Data were extracted directly into evidence tables separately for studies of test performance, RCTs of treatment and adverse effects. For treatment studies, mean percentage change and standard error were extracted; where these were not reported they were calculated by the authors. The authors did not state how many reviewers performed the data extraction.

Methods of synthesis

Meta-analyses were conducted to assess the effectiveness of statins on improving lipid levels in children and adolescents with FH and the effectiveness of exercise on improving lipid levels in normal or overweight children and adolescents without FH. Studies were pooled using a random-effects model. Other studies were combined in a narrative synthesis and evidence tables, grouped by research question.

Results of the review

The review included 160 studies on screening and testing for dyslipidaemia, 68 studies of interventions or of lipid level monitoring over time, eight studies of the adverse effects of screening and 81 studies of the adverse effects of treatment.

No studies evaluated the effect of screening for dyslipidaemia in childhood and adolescence on adult lipid levels and CHD.

Normal ranges for lipids in children and adolescents were currently defined by population levels; recent studies had shown age, gender and racial variations. Current screening recommendations based on family history had limited accuracy (missing 30 per cent to 60 per cent of children with elevated lipids), low adherence by service providers and limited acceptance by parents and children. Single measures of total cholesterol (TC) are inadequate to classify children correctly.

Studies of statin treatment in children with monogenic dyslipidaemias (FH or familial combined hyperlipidaemia (FCH)) showed effectiveness in reducing TC (mean reduction 24.4 per cent (95% CI: 19.5, 29.2, n = 9 studies), and low density lipoprotein (LDL) (mean reduction 30.8 per cent, 95% CI: 24.1, 37.5, n = 8 studies). Two trials showed benefit from bile acid binding resins in this population. RCTs of dietary supplements and advice showed marginal improvements.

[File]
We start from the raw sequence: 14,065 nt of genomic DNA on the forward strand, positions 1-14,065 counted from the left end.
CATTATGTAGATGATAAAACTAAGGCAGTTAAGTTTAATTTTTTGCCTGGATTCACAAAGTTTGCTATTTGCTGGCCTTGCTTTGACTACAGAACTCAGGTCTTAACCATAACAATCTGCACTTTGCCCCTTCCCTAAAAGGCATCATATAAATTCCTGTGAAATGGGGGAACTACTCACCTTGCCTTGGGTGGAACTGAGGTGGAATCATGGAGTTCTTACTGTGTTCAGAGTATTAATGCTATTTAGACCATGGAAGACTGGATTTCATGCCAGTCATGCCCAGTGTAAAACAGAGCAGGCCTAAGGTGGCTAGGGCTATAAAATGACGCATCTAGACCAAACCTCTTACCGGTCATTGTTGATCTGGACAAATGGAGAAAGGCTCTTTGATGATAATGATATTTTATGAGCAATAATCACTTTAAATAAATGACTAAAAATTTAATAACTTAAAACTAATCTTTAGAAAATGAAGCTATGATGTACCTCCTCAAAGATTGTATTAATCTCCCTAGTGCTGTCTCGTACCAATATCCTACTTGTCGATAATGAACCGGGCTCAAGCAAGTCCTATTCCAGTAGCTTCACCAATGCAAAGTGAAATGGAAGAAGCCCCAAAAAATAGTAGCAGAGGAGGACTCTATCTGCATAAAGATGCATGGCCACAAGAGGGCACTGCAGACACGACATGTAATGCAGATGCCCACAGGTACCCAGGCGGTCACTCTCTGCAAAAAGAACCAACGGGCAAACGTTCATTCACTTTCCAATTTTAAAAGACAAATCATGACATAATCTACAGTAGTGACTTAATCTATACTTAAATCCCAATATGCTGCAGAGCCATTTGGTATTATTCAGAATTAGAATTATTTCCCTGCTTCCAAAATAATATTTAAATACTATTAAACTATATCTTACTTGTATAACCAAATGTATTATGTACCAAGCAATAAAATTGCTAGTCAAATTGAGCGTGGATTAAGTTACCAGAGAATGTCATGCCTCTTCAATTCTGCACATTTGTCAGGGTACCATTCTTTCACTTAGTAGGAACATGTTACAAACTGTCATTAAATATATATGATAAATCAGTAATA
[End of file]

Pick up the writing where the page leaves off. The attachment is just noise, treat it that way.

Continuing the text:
Six trials of exercise interventions in children without monogenic dyslipidaemias showed no effect on lipid levels percentage mean reduction in TC 0% (95% CI: -5.6, 5.6) and percentage mean reduction in LDL 3.1% (95% CI: -7.7, 1,5). One study showed that high intensity counselling was effective, but effectiveness ceased when the intervention was stopped. Studies of dietary advice and supplements showed no effect.

A variety of adverse effects of therapy were reported (full details in the report), but none were serious. Studies were generally small and of insufficient duration to determine long-term effects.

Authors' conclusions

Screening using family history missed significant numbers of children with elevated lipids. Trials of pharmaceutical therapies showed improvement in lipid levels in children with monogenic dyslipidaemias. Evidence was lacking to assess the effectiveness of screening or treatment in childhood on adult CHD or lipid outcomes, optimal ages and intervals for screening and cost-effectiveness of screening.

CRD commentary